More Disruptive Than the Fiduciary Rule?
Sure, you’ve spent a year getting ready for the fiduciary rule — but are you ready for this?
Tax reform is the topic du jour in the nation’s capital. The headlines have been filled with promises from both President Trump and nearly every one of his cabinet appointees to do something about tax reform.
But how will they pay for it? Or more precisely, who?
Well, as recently as Jan. 24 Treasury Secretary nominee Steve Mnuchin said in his nomination hearing with the Senate Finance Committee that, “We should, in a bipartisan fashion, work to increase retirement savings for all Americans,” which he described as “an essential feature of overall tax reform.”
Ah, but what might that mean?
Indeed, while the House blueprint pledges to “continue the current tax incentives for savings,” it directs the House Ways & Means Committee to “consolidate and reform the multiple different retirement savings provisions in the current tax code to provide effective and efficient incentives for savings and investment.” So while the current retirement savings vehicles — like the 401(k) — will not be removed from the tax code under the House Republican plan, those vehicles could be combined into one “cookie cutter” approach.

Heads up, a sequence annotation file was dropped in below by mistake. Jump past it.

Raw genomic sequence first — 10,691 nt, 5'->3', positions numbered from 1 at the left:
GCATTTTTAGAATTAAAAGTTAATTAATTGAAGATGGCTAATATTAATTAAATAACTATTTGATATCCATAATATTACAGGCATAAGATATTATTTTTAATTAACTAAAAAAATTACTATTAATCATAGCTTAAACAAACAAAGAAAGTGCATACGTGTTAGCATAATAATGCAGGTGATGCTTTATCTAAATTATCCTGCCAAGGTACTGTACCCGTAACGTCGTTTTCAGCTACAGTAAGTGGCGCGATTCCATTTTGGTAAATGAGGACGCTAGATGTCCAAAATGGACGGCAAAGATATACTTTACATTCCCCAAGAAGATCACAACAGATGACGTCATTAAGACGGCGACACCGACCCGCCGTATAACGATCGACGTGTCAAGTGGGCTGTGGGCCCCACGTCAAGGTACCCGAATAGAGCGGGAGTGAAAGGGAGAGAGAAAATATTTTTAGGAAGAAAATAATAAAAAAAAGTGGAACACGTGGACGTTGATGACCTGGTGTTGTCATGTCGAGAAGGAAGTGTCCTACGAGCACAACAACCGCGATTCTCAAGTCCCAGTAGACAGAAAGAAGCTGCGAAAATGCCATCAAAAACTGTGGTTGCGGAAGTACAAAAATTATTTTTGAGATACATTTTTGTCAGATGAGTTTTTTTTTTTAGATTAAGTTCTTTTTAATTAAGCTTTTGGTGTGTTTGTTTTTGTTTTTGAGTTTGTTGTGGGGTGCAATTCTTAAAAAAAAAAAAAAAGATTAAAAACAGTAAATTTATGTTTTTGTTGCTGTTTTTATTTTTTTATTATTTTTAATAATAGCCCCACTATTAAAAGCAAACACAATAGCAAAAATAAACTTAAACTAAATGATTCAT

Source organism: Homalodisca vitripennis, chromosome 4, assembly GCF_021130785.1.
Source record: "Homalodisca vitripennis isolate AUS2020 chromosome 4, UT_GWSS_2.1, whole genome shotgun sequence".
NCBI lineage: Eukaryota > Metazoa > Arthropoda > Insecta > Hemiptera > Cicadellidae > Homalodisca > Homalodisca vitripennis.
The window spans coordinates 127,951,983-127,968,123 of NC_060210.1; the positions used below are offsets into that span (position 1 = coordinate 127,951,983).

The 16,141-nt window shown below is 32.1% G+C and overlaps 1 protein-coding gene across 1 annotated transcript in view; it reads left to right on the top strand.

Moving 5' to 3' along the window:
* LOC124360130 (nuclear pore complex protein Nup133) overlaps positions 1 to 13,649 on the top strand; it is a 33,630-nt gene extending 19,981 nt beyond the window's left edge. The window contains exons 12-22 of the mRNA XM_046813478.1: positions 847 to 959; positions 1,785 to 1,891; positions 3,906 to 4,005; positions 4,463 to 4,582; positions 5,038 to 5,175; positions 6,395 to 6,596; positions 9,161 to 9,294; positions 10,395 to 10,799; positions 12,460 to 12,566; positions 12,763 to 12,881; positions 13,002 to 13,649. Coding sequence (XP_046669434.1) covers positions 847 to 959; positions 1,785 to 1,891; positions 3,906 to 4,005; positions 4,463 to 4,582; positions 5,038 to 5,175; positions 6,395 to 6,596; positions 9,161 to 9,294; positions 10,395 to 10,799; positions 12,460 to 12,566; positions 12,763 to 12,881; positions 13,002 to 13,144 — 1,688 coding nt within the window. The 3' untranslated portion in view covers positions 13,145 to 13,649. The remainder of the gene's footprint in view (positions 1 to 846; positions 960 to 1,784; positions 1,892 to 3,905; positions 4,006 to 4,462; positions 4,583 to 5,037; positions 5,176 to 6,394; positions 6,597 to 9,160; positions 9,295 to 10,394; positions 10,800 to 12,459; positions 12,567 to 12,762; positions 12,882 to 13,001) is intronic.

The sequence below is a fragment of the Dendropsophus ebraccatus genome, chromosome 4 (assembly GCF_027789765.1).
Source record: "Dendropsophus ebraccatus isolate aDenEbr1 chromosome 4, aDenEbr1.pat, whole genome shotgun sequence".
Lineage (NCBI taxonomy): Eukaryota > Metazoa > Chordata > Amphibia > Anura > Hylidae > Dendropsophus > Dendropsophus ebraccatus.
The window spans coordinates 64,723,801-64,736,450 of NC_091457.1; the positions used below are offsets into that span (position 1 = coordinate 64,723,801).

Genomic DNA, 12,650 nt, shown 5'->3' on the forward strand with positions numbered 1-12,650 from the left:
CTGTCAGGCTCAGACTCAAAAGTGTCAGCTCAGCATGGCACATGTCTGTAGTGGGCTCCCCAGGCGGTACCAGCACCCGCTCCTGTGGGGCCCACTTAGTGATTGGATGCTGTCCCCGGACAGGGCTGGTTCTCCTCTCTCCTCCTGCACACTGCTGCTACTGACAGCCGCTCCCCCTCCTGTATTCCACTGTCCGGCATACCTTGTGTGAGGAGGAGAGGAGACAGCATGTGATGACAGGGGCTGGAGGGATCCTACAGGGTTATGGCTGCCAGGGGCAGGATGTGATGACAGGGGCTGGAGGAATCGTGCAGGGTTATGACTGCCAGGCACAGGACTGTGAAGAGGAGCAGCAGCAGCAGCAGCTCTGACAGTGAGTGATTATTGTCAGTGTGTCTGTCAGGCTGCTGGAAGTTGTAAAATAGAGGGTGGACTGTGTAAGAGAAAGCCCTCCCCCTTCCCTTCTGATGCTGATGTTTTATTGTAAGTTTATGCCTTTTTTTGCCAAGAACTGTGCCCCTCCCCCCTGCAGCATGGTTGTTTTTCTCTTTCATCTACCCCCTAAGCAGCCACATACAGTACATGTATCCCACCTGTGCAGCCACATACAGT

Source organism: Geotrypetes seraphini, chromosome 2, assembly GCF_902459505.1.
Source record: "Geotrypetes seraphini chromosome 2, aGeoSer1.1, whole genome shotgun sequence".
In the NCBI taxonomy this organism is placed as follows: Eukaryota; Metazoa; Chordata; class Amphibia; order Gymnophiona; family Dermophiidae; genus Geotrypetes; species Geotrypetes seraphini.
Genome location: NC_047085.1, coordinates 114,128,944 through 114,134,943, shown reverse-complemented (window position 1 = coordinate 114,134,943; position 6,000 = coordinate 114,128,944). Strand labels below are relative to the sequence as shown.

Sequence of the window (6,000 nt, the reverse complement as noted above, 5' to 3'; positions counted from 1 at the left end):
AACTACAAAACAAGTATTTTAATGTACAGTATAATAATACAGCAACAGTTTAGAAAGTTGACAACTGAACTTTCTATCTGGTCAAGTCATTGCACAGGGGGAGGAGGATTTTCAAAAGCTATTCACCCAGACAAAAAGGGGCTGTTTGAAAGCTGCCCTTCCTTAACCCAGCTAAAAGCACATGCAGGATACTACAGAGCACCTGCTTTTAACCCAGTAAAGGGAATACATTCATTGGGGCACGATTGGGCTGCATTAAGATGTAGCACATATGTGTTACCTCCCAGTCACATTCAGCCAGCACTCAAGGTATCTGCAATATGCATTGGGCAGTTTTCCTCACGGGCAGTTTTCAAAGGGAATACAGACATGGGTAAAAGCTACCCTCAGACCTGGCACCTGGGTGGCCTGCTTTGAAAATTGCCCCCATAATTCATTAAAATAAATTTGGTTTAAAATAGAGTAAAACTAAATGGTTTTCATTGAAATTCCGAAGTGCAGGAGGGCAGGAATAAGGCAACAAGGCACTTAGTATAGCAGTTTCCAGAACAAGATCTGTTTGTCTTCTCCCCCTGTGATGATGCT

And House Ways & Means Chairman Kevin Brady (R-Texas) has previously invoked the spirit of the Tax Reform Act of 1986 as a model — a basis that should be of concern to those interested in encouraging retirement savings. Along with the changes in corporate and individual rates, at that time the 401(k) deferral limit was capped at $7,000, greatly diminishing not only the ability of individuals to save for retirement, but the incentives for those who decide to establish and maintain these programs for others.